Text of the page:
No. Sorry.

  75. 75
    Stillwater says:

    @GregB: Digby’s quest to destroy Obama had done more to destroy Obama than the GOP’s quest to destroy Obama.

  76. 76
    GregB says:

    @lacp:

    You don’t have faith that Caligula Silvio Berlusconi will be able to do right by the Italian people?

    For shame.

  77. 77
    Maude says:

    @kt:
    You are right.
    Apple stock dropping could be due to them giving snacks with a higher nutritional content to their offshored child workers

  78. 78
    Belafon (formerly anonevent) says:

    @lawguy:

    I voted for democrats and they did nothing

    Gawd, that is such a tiring line. They did also sorts of stuff. They just didn’t do it exactly as you wanted. The question is: Are you willing to settle for less getting done if you don’t vote for Democrats, because you’ll be lucky if the Republicans don’t repeal everything when they take office.

  79. 79
    Sly says:

    @Cris (without an H):

    But is it possible to live through a shitty economy without then electing Reagan?

    I suppose it mostly depends on who, if anyone, gets to play Ted Kennedy and John Anderson this time around.

  80. 80
    barath says:

    @lacp:

    And even though I’m a lefty, I’m under no illusion that such a collapse would lead to the Glorious Proletarian Revolution. Given the way people here in the US of A self-identify politically, we’d be a whole lot more likely to see Francisco Franco v2.0.

    I agree – a full market crash ala 2008 isn’t something that we could recover from by next year. However, a European-driven market weakness without any particular new downside news from here or Asia might allow for us to be at a comparative advantage, at least for a little while.

    I may be harping on this, but oil prices really do limit economic growth these days – it’s pretty much guaranteed that the economy enters stall speed (2% or less GDP growth) once oil prices (WTI) exceed around $90/bbl. They did so late last year, and since then the economy has floundered. Due to geological fundamentals (i.e. the world is producing roughly as much oil as it ever will), this dynamic isn’t going to change, so we’ll at best see a few quarters of growth at a time from here on out. My hope is that those few quarters will be during 2012.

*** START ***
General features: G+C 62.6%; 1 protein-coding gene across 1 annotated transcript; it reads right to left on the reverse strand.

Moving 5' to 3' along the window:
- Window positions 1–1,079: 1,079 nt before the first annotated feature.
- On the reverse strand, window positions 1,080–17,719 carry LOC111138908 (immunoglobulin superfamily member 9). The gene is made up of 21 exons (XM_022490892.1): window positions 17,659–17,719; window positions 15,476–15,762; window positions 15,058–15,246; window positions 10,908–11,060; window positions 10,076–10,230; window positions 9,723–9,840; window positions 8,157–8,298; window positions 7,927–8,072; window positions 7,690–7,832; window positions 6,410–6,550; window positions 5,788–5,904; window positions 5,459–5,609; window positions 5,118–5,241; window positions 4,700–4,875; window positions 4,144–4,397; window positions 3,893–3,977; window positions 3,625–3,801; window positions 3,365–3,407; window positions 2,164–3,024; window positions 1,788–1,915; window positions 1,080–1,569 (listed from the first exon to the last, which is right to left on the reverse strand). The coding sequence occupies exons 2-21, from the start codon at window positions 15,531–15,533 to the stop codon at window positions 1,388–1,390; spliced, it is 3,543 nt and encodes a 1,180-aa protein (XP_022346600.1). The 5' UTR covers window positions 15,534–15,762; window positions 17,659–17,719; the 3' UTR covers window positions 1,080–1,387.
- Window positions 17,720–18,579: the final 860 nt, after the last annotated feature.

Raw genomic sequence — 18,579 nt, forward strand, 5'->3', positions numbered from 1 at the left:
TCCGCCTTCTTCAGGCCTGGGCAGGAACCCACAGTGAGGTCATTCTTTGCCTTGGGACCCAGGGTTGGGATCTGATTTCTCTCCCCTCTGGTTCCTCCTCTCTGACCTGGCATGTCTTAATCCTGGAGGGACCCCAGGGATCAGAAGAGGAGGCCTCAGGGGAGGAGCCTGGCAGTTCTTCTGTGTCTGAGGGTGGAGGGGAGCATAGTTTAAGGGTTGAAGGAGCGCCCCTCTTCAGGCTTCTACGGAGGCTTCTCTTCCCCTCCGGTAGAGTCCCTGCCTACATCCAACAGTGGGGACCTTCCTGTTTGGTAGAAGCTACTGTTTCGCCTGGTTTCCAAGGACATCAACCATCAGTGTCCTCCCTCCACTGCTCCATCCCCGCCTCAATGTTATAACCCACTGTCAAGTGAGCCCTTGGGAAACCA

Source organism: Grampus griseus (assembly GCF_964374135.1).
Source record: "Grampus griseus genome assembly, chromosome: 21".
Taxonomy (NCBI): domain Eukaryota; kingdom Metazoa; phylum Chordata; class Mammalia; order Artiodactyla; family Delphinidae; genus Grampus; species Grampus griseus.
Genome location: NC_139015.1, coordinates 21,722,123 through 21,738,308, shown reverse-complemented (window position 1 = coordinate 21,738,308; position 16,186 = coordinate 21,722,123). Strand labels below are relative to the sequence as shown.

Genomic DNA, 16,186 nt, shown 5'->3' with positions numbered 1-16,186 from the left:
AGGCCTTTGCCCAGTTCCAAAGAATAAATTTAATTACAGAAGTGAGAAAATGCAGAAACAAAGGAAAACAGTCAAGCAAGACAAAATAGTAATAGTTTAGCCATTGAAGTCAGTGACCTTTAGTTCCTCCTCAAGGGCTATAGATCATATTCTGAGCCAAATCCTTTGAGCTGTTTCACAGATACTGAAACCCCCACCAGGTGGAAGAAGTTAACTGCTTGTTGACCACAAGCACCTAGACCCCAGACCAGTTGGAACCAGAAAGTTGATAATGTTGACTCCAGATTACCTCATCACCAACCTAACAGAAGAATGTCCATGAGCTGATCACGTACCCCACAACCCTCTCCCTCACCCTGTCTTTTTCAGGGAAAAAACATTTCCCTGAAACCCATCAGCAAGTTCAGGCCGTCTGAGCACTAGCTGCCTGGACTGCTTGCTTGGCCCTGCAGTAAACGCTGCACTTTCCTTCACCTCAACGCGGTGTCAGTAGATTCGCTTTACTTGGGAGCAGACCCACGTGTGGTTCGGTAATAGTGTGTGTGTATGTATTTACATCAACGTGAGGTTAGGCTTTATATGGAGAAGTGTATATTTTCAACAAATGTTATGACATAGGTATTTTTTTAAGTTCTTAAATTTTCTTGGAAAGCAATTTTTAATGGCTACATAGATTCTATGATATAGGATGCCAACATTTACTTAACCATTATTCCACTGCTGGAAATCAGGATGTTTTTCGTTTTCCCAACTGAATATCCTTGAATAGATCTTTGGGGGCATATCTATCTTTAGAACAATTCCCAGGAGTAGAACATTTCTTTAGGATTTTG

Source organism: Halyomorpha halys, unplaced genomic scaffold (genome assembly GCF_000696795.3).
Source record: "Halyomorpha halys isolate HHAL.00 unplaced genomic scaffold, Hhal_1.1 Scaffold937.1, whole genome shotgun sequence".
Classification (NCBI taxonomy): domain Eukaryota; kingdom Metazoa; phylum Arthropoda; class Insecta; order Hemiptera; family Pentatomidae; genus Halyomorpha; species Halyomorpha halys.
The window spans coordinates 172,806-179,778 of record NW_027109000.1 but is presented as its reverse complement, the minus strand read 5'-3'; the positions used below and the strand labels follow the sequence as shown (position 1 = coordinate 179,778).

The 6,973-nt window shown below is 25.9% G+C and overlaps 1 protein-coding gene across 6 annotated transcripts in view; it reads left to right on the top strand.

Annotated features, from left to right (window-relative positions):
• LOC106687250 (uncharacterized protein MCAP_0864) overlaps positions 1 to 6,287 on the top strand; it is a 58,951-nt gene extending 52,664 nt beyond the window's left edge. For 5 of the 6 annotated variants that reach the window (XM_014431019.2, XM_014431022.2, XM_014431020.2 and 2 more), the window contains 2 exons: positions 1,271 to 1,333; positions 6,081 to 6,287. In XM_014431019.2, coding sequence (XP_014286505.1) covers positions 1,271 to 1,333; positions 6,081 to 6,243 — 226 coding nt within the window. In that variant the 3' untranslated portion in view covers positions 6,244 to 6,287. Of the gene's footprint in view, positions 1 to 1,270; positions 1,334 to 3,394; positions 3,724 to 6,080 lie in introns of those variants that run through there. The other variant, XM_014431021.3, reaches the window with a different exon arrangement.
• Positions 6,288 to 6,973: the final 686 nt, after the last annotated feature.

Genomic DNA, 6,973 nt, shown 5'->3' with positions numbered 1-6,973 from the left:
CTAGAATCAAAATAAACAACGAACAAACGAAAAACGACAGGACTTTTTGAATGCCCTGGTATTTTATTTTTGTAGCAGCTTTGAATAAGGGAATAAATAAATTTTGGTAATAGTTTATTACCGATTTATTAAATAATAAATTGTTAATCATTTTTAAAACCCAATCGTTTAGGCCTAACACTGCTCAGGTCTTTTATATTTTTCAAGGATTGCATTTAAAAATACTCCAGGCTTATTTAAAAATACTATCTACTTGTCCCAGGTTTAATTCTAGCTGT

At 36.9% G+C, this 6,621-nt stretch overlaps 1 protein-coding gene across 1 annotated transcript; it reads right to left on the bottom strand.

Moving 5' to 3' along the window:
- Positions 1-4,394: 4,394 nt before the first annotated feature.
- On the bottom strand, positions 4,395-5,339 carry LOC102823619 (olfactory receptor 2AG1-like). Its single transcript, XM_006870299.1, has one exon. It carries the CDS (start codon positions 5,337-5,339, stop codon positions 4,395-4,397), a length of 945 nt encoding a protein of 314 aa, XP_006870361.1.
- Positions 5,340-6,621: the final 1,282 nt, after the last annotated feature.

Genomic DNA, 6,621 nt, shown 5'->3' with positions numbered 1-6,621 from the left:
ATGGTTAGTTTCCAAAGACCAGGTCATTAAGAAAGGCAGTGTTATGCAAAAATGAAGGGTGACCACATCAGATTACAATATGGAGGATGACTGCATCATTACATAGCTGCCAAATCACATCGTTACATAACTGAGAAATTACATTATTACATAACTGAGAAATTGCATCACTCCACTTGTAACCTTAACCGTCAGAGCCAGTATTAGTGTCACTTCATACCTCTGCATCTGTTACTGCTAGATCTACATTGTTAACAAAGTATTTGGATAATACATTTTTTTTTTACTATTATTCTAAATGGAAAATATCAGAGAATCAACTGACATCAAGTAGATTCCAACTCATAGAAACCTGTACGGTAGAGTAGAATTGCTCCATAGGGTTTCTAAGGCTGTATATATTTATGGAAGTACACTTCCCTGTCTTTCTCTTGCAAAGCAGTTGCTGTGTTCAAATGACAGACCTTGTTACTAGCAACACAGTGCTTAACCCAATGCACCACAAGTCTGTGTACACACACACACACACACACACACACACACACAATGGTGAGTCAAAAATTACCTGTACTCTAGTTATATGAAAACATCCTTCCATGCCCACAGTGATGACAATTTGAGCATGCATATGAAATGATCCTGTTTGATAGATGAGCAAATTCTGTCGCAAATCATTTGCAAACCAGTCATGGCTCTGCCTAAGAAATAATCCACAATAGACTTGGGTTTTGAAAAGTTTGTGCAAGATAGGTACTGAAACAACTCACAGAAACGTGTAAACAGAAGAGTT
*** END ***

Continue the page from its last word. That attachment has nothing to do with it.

81. 81
    MikeBoyScout says:

    Krugman’s latest post this morning is calling for something to be done.
    What utter communist nonsense.
    First, we’re pivoting to jobs as he speaks.
    Second, with expansion thru contraction all will get better in the long run.
    Third, union thugs ruined the golden economy of GWB.
    Fourth, . . .

  82. 82
    Alex S. says:

    @Belafon (formerly anonevent):

    Yes, also, sometimes you vote for people and they lose (like the Democrats in 2010).

  83. 83
    jl says:

    Some ideas from David Dayan at FDL on what Obama can do, without Congress, to increase stimulus spending.

    ” There are plenty of things that the executive branch can do – power they’ve had since they came into office – to boost jobs. They have $80-$100 billion in unused TARP funds that could be put to productive use, including at least $40 billion dedicated for housing. They could use Fannie and Freddie much more aggressively than this renting idea, creating a kind of modern-day HOLC to buy up homes. They could use authorized programs like TALF to give aid to states or fund infrastructure projects. They could use monetary policy to force bank reserves into the lending sphere; at the very least they could fill the slots on the Federal Reserve Board of Governors, at least one of which has been vacant since the beginning of the Obama Presidency. They could get any of the $30 billion small business lending fund out into the economy. They could use Treasury to legitimately punish China for manipulating their currency. ”

    White House Has Several Unused Options When It Comes to Jobs
    David Dayen Thursday August 4, 2011
    http://news.firedoglake.com/20.....s-to-jobs/

    I bolded the idea about using Freddie and Fannie Mae to create a modern version of the Great Depression era HOLC. Probably because I am vain, and said at the outset of the financial panic that modern day HOLC would be useful.

    Dayan’s suggestion about creating a modern day HOLC is a tad vague, isn’t it? I wonder how far the executive branch could implement such a scheme without Congressional approval.

    The only good news is that the labor market is still going sideways, as per initial unemployment reports. I hope labor market can hold up under the contraction, though I don’t see why it should for more than a couple of quarters. We will see.

  84. 84

    @Stillwater: I’m not sure whether you’re saying Digby is some kind of firebagging political powerhouse, or the GOP is as powerless as a blogger who doesn’t even have her own domain name.

  85. 85